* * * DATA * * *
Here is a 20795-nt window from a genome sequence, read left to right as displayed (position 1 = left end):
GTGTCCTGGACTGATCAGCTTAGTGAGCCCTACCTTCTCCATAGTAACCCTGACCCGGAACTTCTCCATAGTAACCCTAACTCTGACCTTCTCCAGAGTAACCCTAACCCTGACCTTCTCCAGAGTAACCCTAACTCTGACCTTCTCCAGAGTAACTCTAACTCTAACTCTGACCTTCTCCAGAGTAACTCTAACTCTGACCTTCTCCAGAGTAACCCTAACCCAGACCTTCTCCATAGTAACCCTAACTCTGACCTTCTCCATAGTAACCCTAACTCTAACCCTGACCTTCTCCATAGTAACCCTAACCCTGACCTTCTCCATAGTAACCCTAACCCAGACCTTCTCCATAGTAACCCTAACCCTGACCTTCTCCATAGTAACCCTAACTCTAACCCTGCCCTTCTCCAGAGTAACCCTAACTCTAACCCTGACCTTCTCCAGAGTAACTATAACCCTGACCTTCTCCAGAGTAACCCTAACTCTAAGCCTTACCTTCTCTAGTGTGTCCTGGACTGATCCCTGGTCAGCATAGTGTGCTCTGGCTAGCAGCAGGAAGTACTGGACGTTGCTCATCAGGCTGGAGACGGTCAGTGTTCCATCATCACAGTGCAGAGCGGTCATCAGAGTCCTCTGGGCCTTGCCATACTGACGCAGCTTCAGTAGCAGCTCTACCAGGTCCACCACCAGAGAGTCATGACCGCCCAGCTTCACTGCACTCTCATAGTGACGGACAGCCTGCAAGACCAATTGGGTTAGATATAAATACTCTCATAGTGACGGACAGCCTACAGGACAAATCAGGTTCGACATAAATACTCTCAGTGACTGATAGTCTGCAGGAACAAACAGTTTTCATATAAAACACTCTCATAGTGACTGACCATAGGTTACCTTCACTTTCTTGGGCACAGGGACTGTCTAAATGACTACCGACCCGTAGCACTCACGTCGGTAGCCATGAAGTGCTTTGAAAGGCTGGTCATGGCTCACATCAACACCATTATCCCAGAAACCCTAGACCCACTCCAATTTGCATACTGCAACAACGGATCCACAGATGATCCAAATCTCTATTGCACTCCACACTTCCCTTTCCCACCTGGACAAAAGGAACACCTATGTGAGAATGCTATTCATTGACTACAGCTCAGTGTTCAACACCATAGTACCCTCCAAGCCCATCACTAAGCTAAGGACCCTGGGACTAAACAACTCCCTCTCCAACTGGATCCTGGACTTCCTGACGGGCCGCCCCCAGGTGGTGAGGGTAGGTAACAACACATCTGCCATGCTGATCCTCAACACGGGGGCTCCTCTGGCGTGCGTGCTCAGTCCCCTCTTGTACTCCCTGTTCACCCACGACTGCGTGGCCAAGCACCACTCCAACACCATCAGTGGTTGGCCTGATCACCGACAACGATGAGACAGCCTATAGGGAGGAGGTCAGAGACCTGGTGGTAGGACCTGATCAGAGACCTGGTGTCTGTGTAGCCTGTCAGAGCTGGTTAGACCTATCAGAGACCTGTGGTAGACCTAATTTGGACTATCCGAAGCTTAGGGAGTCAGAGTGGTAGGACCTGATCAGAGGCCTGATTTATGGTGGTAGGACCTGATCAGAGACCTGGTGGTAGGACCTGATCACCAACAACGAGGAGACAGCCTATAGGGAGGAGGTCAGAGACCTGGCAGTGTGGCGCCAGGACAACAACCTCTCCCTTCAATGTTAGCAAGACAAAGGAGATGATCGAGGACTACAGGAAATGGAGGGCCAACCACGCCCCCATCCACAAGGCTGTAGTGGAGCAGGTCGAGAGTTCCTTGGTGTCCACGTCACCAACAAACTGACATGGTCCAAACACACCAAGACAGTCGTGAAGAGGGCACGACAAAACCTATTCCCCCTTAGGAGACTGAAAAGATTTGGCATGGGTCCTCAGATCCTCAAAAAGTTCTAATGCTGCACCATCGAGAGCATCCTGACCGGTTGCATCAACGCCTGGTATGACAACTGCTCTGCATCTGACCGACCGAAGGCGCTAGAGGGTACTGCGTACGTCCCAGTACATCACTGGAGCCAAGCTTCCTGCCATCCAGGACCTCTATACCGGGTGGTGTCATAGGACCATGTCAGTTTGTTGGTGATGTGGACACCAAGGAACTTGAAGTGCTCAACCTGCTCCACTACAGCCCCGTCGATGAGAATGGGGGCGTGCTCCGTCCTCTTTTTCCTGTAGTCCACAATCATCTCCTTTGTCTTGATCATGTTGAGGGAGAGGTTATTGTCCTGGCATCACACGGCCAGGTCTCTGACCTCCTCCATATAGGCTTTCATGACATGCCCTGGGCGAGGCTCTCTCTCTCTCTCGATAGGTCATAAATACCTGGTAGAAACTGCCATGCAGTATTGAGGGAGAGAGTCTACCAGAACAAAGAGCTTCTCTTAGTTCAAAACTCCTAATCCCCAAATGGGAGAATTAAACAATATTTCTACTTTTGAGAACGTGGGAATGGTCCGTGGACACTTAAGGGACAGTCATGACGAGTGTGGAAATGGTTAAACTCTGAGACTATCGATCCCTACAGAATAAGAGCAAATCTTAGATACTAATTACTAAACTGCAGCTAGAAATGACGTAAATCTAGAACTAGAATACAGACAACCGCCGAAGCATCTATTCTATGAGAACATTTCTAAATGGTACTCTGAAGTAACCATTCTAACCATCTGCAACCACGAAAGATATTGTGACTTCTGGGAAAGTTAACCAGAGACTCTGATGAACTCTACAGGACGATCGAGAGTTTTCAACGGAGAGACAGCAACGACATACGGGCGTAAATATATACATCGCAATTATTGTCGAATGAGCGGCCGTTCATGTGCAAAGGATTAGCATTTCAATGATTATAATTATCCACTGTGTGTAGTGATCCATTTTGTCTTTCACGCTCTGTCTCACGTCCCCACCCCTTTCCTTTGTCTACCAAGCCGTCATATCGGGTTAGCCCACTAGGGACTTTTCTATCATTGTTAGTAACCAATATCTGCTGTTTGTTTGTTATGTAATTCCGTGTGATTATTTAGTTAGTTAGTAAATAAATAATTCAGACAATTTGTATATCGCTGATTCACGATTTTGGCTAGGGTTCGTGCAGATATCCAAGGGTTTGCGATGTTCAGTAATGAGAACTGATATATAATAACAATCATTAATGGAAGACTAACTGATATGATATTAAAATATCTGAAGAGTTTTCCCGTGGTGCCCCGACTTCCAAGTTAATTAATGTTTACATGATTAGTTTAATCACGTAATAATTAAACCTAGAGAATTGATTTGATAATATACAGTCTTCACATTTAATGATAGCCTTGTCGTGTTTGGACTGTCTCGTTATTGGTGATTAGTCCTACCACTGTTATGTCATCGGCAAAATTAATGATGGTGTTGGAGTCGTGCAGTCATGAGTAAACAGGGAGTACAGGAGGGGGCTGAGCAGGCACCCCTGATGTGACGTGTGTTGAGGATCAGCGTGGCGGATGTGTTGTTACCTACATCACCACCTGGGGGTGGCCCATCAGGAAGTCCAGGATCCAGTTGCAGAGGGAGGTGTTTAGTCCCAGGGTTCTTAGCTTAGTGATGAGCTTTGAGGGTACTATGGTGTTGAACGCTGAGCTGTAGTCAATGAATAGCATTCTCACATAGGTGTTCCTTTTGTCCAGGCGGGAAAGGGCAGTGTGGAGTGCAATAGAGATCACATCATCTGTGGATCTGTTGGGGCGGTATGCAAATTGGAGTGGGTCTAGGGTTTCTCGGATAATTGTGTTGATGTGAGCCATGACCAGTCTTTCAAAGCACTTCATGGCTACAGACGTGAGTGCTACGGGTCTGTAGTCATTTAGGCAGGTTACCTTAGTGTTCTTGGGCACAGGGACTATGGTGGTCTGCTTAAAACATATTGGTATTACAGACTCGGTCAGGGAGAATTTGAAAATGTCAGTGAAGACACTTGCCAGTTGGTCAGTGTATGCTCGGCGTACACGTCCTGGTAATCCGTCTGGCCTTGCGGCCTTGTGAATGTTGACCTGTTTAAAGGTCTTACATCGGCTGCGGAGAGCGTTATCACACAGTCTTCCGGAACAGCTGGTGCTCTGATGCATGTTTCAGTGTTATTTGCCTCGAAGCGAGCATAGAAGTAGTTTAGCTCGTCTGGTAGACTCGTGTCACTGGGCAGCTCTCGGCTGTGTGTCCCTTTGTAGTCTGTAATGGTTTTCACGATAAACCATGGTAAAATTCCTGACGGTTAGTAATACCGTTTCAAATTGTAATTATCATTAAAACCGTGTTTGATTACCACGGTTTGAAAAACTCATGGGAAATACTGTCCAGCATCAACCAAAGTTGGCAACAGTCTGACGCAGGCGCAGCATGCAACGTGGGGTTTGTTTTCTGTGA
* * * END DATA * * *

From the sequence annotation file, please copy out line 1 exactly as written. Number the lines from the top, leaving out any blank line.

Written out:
Here is a 20795-nt window from a genome sequence, read left to right as displayed (position 1 = left end):